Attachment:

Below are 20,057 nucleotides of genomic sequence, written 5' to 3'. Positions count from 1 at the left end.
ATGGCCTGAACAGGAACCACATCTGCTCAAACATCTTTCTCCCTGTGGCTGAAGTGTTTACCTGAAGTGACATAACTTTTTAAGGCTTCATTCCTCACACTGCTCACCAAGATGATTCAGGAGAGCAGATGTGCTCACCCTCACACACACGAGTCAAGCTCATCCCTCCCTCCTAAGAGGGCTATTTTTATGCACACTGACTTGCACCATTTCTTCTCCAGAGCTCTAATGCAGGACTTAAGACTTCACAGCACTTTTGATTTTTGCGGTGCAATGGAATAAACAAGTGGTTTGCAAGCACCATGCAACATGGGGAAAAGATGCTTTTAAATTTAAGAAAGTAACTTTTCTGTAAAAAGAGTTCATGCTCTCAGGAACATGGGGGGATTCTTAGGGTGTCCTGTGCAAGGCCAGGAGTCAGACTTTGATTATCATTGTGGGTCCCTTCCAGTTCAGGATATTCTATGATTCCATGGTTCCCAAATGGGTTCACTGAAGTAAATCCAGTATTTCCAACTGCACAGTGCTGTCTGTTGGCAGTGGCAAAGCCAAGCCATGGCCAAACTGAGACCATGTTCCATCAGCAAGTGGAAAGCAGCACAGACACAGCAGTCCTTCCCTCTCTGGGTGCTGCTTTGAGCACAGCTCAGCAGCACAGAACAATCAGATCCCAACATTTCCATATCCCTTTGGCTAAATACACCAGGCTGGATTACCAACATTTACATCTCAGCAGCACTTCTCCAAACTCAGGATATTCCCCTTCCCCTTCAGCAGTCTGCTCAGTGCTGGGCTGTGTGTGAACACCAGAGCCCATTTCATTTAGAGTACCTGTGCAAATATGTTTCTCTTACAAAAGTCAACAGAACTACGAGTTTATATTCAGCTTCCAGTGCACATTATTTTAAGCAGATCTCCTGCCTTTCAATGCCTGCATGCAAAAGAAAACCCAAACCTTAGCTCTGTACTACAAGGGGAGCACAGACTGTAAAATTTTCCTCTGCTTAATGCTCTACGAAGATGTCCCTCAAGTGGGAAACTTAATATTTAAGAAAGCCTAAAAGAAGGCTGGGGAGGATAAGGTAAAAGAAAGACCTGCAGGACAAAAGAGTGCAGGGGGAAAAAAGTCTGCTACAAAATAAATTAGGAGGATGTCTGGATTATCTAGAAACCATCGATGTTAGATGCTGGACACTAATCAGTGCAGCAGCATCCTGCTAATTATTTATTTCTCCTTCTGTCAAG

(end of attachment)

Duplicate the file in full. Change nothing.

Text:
Below are 20,057 nucleotides of genomic sequence, written 5' to 3'. Positions count from 1 at the left end.
ATGGCCTGAACAGGAACCACATCTGCTCAAACATCTTTCTCCCTGTGGCTGAAGTGTTTACCTGAAGTGACATAACTTTTTAAGGCTTCATTCCTCACACTGCTCACCAAGATGATTCAGGAGAGCAGATGTGCTCACCCTCACACACACGAGTCAAGCTCATCCCTCCCTCCTAAGAGGGCTATTTTTATGCACACTGACTTGCACCATTTCTTCTCCAGAGCTCTAATGCAGGACTTAAGACTTCACAGCACTTTTGATTTTTGCGGTGCAATGGAATAAACAAGTGGTTTGCAAGCACCATGCAACATGGGGAAAAGATGCTTTTAAATTTAAGAAAGTAACTTTTCTGTAAAAAGAGTTCATGCTCTCAGGAACATGGGGGGATTCTTAGGGTGTCCTGTGCAAGGCCAGGAGTCAGACTTTGATTATCATTGTGGGTCCCTTCCAGTTCAGGATATTCTATGATTCCATGGTTCCCAAATGGGTTCACTGAAGTAAATCCAGTATTTCCAACTGCACAGTGCTGTCTGTTGGCAGTGGCAAAGCCAAGCCATGGCCAAACTGAGACCATGTTCCATCAGCAAGTGGAAAGCAGCACAGACACAGCAGTCCTTCCCTCTCTGGGTGCTGCTTTGAGCACAGCTCAGCAGCACAGAACAATCAGATCCCAACATTTCCATATCCCTTTGGCTAAATACACCAGGCTGGATTACCAACATTTACATCTCAGCAGCACTTCTCCAAACTCAGGATATTCCCCTTCCCCTTCAGCAGTCTGCTCAGTGCTGGGCTGTGTGTGAACACCAGAGCCCATTTCATTTAGAGTACCTGTGCAAATATGTTTCTCTTACAAAAGTCAACAGAACTACGAGTTTATATTCAGCTTCCAGTGCACATTATTTTAAGCAGATCTCCTGCCTTTCAATGCCTGCATGCAAAAGAAAACCCAAACCTTAGCTCTGTACTACAAGGGGAGCACAGACTGTAAAATTTTCCTCTGCTTAATGCTCTACGAAGATGTCCCTCAAGTGGGAAACTTAATATTTAAGAAAGCCTAAAAGAAGGCTGGGGAGGATAAGGTAAAAGAAAGACCTGCAGGACAAAAGAGTGCAGGGGGAAAAAAGTCTGCTACAAAATAAATTAGGAGGATGTCTGGATTATCTAGAAACCATCGATGTTAGATGCTGGACACTAATCAGTGCAGCAGCATCCTGCTAATTATTTATTTCTCCTTCTGTCAAG